Questions and answers
Meet Marc Larminaux, Designer at Lalique
The Macallan and Lalique came together in 2005. The outcome of this partnership is a series of six Lalique crystal decanters, each holding some of the oldest and rarest whiskies ever released by the distillery. This week we met Marc Larminaux, Designer at Lalique...
Tell us in your words : 'Who is Lalique'?
René Lalique (1860-1945) was possibly the first "designer" in the proper sense of the term. He brought art and sensibility to all, through a fantastic world where extravaganza combined with subtlety, where rigor of execution rhymes with poetic strength, and where all aspects are subject to a constant search for innovation. His work is timeless, regardless of any fashion trends. Today Lalique crystal portrays light through material in a unique and magical way.
How long have you been designer at Lalique?
I have been a member of the Lalique design team for nine years. After graduating from Central Saint Martin's College,London, I worked freelance in the field of product design, graphics and multimedia before joining the Lalique Company design team. After studying René Lalique's work, I know that it is a great honour to work for such a renowned brand.
What do you enjoy most about your job?
Having the responsibility of following the trace of a genius and a precursor in the field of art and design, such as René Lalique, and ensuring the continuity of the Lalique brand in the 21st century.
What has been your highlight working with Lalique so far?
It is always thrilling to work on a variety of projects, such as Tom Ford's Black Orchid or Jaguar Fragrance perfume bottles, but I am particularly proud to have been involved with Macallan in Lalique collaboration since the very beginning in 2005. This collaboration has been a great success and we will continue to combine our respective skills and savoir-faire in the creation of new and original "The Macallan in Lalique" masterpieces
How big is the team behind the creation of each masterpiece and what main steps are involved?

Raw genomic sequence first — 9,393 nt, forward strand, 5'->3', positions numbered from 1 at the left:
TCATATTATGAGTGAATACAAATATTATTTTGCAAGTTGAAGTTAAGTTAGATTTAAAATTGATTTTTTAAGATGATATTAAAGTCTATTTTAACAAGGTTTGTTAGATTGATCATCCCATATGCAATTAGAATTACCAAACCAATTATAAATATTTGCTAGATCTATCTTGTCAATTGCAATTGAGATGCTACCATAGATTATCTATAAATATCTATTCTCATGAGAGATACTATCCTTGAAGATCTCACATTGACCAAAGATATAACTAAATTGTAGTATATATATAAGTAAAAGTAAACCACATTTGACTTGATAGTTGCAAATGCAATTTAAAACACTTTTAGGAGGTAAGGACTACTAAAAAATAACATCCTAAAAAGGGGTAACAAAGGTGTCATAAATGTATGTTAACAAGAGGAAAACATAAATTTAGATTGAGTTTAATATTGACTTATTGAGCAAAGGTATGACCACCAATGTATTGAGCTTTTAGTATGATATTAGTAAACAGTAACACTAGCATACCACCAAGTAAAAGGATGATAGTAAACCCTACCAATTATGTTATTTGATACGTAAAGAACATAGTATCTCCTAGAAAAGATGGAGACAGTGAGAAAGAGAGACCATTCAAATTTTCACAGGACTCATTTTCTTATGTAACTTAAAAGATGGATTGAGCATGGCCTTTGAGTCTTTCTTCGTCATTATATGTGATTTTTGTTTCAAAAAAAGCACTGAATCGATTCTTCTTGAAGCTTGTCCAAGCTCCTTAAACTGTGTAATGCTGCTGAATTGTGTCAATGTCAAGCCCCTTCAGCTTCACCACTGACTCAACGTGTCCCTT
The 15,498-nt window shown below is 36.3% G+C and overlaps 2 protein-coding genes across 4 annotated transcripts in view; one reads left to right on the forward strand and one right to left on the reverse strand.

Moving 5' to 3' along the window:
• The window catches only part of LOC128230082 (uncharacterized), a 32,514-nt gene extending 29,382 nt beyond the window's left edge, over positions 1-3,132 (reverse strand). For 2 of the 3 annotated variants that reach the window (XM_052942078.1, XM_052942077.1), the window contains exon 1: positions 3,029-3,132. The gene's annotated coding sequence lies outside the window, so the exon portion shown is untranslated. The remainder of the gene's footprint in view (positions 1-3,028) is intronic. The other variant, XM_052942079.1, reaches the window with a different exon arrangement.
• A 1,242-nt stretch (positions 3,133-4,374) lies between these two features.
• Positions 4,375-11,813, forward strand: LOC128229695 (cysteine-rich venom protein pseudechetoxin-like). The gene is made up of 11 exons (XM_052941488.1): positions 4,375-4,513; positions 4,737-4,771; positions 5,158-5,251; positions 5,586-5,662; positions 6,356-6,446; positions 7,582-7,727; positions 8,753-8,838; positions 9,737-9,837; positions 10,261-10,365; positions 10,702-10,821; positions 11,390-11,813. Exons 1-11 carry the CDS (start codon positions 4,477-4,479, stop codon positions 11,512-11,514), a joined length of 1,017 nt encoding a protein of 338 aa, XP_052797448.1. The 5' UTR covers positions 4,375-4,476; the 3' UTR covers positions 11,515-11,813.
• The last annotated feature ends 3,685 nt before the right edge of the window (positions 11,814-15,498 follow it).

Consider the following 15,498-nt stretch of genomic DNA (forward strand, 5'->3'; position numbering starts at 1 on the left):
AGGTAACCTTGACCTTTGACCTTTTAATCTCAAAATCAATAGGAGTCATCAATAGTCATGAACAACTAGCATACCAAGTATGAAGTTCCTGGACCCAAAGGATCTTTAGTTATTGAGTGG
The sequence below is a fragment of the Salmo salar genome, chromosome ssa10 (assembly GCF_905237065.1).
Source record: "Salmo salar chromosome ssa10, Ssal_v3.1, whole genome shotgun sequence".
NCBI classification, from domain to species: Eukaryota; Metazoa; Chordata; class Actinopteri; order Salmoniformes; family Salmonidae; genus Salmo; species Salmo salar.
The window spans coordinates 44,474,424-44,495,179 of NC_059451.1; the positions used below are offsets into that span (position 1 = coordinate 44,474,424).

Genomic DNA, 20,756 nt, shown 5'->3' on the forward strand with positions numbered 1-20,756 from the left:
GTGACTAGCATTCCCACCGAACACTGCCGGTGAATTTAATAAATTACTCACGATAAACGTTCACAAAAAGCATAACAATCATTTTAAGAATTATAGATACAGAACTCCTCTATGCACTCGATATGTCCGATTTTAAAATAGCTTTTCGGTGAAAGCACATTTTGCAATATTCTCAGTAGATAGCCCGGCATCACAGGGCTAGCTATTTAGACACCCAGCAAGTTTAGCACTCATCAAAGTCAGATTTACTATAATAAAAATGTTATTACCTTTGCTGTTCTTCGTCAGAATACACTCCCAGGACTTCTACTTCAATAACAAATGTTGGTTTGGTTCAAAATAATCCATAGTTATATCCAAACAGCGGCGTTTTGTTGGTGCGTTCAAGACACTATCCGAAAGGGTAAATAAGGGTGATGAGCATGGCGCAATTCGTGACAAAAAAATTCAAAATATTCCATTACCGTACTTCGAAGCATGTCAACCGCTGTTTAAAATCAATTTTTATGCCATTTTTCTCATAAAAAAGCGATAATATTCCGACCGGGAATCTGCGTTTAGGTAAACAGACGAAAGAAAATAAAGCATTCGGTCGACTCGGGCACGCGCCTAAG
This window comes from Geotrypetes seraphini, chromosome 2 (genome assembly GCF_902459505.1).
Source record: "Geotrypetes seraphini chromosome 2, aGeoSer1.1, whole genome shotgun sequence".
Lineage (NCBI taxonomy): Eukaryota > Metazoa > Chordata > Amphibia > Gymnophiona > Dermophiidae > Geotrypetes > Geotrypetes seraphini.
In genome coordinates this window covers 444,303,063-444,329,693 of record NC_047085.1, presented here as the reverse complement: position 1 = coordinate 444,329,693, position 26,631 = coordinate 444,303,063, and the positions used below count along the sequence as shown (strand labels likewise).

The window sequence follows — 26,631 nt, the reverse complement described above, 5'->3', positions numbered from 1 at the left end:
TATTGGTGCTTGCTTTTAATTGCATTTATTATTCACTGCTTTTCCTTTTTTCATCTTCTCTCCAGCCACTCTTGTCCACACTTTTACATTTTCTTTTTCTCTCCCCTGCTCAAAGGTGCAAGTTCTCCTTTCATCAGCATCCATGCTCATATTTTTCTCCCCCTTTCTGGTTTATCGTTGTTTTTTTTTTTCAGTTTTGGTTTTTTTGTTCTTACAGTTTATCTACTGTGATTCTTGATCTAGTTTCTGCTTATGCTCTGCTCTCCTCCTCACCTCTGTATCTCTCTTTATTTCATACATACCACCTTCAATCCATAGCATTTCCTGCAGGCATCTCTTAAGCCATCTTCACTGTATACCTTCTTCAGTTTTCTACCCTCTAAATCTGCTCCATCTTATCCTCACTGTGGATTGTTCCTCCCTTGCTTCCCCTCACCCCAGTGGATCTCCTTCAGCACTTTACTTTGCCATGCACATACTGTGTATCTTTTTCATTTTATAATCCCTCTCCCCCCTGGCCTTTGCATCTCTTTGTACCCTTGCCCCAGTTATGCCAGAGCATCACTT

Each stage is done by hand, so a large team of professional glass-makers is involved from the design to the final product. After a period of detailed design research, the drawings are sent to the mould-maker, who creates highly complex moulds. Often up to five moulds are required to cast just one piece. These are used by the glass-makers to cast the crystal object, which then goes through several surface treatments, such as sandblasting, acid bath and repolishing, to obtain a perfect surface. Before sign-off each item is checked rigorously.
Like the Macallan, Lalique has a long and proud history, built on finest craftsmanship and is known as one of the best in its field. How do you see the partnership between The Macallan and Lalique?
As a partnership that consists of a perfect combination of history, craftsmanship, quality and excellence – the best ingredients for a successful relationship. It works well simply because we offer to the aficionados a journey into a world of magic where all their senses are stimulated, before being taken to a place of undisturbed perfect satisfaction.
What challenges has it posed for you designing beautiful objets d'art for The Macallan single malt whisky?
One of the main challenges was learning about whisky-making, but specifically learning about The Macallan's own unique approach. I needed to absorb this knowledge to create decanters that had a real meaning behind them, decanters that, enabled the history, skills and specific character of our two products to combine harmoniously into a single, unique item.
Lalique IV represents The Macallan's Curiously Small Stills on Speyside that give the whisky its rich, oily texture. Tell us about the journey to create this beautiful decanter containing 60 year old The Macallan.
The roundness, the curved lines and the copper were the main themes explored to express this essential pillar of The Macallan single malt whisky. The use of shared codes, such as the cabochon interpreted as the window rivets of the still, helps to link both brands together. The cap is made from copper taken from an old Macallan still.